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Celebrating the Festival of Light - By Dr Frawley

Courtesy of Pt Vamdeva

Celebrating the spiritual festival of Lights
“Tamaso Maa Jyotir gamaya....lead us from darkness to the Light!
May we hold the highest Dharma in our hearts and lives!
May this Deepavali guide us in drawing the deepest jnana holding the Light of our ancient Seers in our hearts. May we aspire to draw the Divine Light of wisdom and compassion into our lives.

In Sanskrit ‘Deepavali’ means 'a row of earthen lit lamps heralding auspiciousness'. Diyas or earthen oil lamps are the sacred tradition of India’s Diwali celebrations. Light signifies purity, jnana and auspiciousness. Lighting diyas guides us through the darkness to seek the eternal truth.


The auspicious week of Diwali celebrations are-
Dhanteras, Choti Diwali/Naraka Chaturdashi, Deepavali/Diwali , Govardhan Puja and Bhai Duja.

Choti Deepavali is celebrated on the auspicious dark night of Kartik Amavasya where Maa Kali is worshipped. It is also known as Narakchaturdashi.
Lakshmipuja is celebrated on the Amavasya or New Moon.

Deepavali celebrates the return of Lord Rama (of the Ramayana) to his native city of Ayodhya after completing fourteen years of exile in the forest with his wife Sri Sita and brother Lakshman. The common folk of the kingdom of Ayodhya honor him with lighting diyas.

 

Deepavali Celebrations
Deepavali is marked as a traditional New Year by many communities in India. The auspicious event on Diwali in most households is the riti of Lakshmi-Ganesha Puja – homage to Lakshmi and Ganesha. Diwali puja draws in the divine grace and abundance of Goddess Lakshmi.

Goddess Lakshmi is seated on a lotus, with four hands signifying her power to grant us the four purusharthas (aims of human life) – dharma (righteousness), artha (wealth), kama (bodily pleasures), moksha (beatitude). As the Consort of Shri Vishnu, the deity of preservation, Goddess Lakshmi’s grace manifests as abundance, auspiciousness, nurturing, well-being, power, stability and divinity. She grants her devotee every siddhi in the field of arts, learning and sadhana.

The home is cleaned and decorated with flowers, rangoli and diyas. Special sweets are taken as prasada

 

Deepavali Sankalpa
Sankalpa is the deeper manifestation of a sacred vow, intention and desire. Our sankalpa should connect us to the universal dharma of peaceful sacredness and abundance for all. May we aspire to draw the Light into our lives reflecting the enlightenment of the Soul and eliminating the darkness which shadows our vision and experience in life. One can make a personal sankalpa or sacred wish for the family’s well-being.

Ritualistic worship of Sri Lakshmi
All offerings and prayer with deep shraddha (faith) and reverence paves the way for the Devi’s benevolence and divine grace.
Lakshmi Puja is a sacred time of consecrating and worshipping five deities:
Sri Ganesha is worshiped at the beginning of every auspicious beginning as Vighneshvara
Goddess Lakshmi is worshiped in her three forms – Sri Mahalakshmi (the goddess of wealth and money), Sri Mahasaraswati (the goddess of jnana or learning), and Mahakali The powerful Shakti who steers us from darkness to Light!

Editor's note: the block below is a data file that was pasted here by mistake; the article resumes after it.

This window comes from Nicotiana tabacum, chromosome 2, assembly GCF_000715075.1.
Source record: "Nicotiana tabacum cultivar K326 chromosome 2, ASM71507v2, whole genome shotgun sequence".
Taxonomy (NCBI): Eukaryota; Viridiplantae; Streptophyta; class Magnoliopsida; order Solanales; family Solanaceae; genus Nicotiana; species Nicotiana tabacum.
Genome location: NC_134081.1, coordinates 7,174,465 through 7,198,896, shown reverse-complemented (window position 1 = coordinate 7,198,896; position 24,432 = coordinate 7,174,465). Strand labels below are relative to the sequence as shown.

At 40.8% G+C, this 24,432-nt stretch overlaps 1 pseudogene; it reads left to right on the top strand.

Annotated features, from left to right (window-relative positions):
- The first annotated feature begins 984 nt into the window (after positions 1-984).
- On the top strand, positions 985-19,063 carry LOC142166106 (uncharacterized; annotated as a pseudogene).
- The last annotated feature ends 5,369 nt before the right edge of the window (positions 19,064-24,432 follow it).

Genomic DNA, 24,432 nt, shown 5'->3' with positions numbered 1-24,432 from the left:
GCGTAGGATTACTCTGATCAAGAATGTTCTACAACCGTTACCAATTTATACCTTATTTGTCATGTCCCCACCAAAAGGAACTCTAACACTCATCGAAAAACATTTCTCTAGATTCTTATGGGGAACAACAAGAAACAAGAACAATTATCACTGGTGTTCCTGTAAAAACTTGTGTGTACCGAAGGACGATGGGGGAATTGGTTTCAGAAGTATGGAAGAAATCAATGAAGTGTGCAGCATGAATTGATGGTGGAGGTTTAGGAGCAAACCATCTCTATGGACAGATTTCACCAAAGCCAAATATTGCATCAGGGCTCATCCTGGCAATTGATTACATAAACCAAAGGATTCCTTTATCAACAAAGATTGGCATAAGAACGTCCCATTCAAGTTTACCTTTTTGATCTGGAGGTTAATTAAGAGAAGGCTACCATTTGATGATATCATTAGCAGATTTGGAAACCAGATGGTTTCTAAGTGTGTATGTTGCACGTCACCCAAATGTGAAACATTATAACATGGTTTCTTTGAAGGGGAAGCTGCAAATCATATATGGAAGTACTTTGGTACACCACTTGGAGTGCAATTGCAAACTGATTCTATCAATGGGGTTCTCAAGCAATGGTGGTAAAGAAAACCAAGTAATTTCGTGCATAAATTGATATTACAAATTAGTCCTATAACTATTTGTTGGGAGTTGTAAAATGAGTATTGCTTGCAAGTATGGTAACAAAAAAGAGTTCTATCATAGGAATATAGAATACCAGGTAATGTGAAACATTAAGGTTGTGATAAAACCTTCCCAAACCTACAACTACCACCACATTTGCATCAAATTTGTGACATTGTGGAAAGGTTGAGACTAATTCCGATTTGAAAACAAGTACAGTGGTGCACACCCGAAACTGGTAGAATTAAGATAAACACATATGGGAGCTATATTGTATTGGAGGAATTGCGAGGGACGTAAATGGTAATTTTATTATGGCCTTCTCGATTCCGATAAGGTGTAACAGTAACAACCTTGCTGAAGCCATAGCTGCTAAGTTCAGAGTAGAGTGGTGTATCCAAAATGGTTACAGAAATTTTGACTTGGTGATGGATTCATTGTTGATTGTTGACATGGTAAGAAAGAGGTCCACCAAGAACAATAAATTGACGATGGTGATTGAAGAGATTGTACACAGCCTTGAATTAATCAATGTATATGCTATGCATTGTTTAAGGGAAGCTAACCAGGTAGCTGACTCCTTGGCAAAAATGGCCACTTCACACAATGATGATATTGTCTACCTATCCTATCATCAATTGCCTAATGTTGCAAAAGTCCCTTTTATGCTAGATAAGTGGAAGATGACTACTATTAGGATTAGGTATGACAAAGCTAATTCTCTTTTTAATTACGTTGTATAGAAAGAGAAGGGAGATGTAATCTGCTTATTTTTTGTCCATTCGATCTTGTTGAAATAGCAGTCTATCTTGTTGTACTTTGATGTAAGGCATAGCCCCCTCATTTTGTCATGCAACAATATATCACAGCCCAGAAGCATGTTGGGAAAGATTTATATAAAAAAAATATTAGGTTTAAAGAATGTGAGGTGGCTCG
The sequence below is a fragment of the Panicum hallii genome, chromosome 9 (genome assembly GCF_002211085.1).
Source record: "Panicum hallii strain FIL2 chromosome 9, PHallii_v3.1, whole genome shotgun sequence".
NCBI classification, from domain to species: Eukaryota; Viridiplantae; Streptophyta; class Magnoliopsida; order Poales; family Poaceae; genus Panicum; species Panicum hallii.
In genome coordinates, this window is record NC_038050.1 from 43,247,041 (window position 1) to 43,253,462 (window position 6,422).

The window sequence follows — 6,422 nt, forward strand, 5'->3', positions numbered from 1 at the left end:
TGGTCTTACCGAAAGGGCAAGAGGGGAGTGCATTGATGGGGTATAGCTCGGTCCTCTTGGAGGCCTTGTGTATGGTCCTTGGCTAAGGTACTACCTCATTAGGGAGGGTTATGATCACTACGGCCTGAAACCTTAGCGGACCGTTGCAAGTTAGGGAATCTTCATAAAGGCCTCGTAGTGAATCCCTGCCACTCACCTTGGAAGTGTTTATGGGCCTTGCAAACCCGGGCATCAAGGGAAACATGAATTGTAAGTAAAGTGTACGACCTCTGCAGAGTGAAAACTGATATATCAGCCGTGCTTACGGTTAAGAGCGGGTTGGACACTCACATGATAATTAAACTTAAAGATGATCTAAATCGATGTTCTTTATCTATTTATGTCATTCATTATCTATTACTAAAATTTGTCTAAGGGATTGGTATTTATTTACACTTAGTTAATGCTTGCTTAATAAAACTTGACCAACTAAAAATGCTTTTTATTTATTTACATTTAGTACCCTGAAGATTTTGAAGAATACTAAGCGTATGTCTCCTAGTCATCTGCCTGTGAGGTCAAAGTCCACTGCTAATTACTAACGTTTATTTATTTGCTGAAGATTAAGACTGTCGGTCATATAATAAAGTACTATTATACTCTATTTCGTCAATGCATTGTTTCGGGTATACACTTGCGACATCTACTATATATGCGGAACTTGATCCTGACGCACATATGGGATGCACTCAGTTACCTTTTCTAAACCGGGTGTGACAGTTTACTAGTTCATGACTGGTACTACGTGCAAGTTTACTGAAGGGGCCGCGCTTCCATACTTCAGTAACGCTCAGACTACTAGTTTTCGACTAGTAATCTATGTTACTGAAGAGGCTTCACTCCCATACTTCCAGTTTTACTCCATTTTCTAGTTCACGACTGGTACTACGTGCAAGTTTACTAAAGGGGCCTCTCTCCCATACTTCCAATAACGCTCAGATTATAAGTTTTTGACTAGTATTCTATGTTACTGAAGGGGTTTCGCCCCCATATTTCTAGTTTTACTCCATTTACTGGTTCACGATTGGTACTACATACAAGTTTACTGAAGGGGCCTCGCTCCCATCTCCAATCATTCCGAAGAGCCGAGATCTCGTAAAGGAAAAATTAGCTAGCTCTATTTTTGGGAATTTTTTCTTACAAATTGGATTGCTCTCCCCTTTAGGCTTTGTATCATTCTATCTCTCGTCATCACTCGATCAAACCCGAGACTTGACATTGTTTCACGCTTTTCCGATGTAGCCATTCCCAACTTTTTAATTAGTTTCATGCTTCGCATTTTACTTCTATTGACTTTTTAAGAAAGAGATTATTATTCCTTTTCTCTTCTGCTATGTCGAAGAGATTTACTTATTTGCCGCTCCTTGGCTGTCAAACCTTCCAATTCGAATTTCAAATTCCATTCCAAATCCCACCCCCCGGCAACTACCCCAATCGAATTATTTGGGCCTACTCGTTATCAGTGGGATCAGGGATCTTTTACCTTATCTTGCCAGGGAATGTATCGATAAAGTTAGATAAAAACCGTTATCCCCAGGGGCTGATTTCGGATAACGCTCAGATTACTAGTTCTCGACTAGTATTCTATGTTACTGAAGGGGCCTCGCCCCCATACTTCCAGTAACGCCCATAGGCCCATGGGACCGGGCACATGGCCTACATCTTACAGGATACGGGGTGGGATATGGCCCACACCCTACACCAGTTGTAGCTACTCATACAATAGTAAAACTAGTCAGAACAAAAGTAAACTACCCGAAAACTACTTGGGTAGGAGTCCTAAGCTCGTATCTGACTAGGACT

Kubera (the treasurer of the gods) is also worshiped.

Five diyas or ghee lamps are lit honoring the Gods and Goddesses.

Ghatasthapana For the puja we place a Kalash, the clay or metal pot filled with water and decorated with a coconut and Mango or betel nut leaves. Tie the moli or red thread around its mouth. Place a coin, betel nut, rice grains in the kalash.
Sri Lakshmi pujan begins with honoring Sri Ganesha after the achaman and pranayama. In the puja one sanctifies the asana followed by offering water (arghya), Snana (ritualistic bath), vastra, sandalwood paste, flowers, Durva grass, turmeric, vermilion, incense, diya or oil lamp, Holy sacrament are offered.

Sri Lakshmi is placed on a plate of rice in the center of an 8 petalled lotus with consecrated rice grains (akshata). The Lotus can be made with kumkum or turmeric powder. An offering of Naivedya is made to the Devi Lakshmi with milk, cloves, cardamom, coriander seeds, betel leaves, betel nut, battase (traditional sugar sweets), khilay (puffed rice) is made to the Mother Goddess. Flowers, incense and Arati are offered to the Devata.
Coriander seeds and puffed rice are offered in this ritual of worship, the reason for this being that coriander seeds symbolize wealth and well-being and rice represents prosperity. Offer the Goddess something auspicious like money or a silver coin.
Arati consecrates the auspiciousness of Deepavali celebrations.

It is the shraddha or deep faith which holds sacred with simple rituals and prayers for universal and personal well-being. Our prayers must invoke the Divine Grace of the Mother Goddess into our lives.
Living with awareness in the Light of Dharma!
Mantra Shakti
Om srim hrim klim glaum gam ganapataye svaha
………..
Vakratunda mahakaya surya koti samaprabha
Nirvighnam kur me deva sarvakaryeshu sarvada
…………
Om namah bhagyalakshmi cha vidmahe
Ashtalakshmi cha dheemahi
Tanno lakshmi pracodayat
………….
Ya devi sarva bhutesu, matra rupena sansthita
Ya devi sarva bhutesu, shakti rupena sansthita
Ya devi sarva bhutesu, laksmi rupena sansthita
Ya devi sarva bhutesu, shanti rupena sansitha
Namastasyai, namastasyai, namastasyai, namo namaha!
………………….

Sarva mangala maangalye shive sarvaartha saadhike
Sharanye trayambake Gauri
Narayani namosthute

Om srim hrim klim hrim srim mahalakshmayai namah

 

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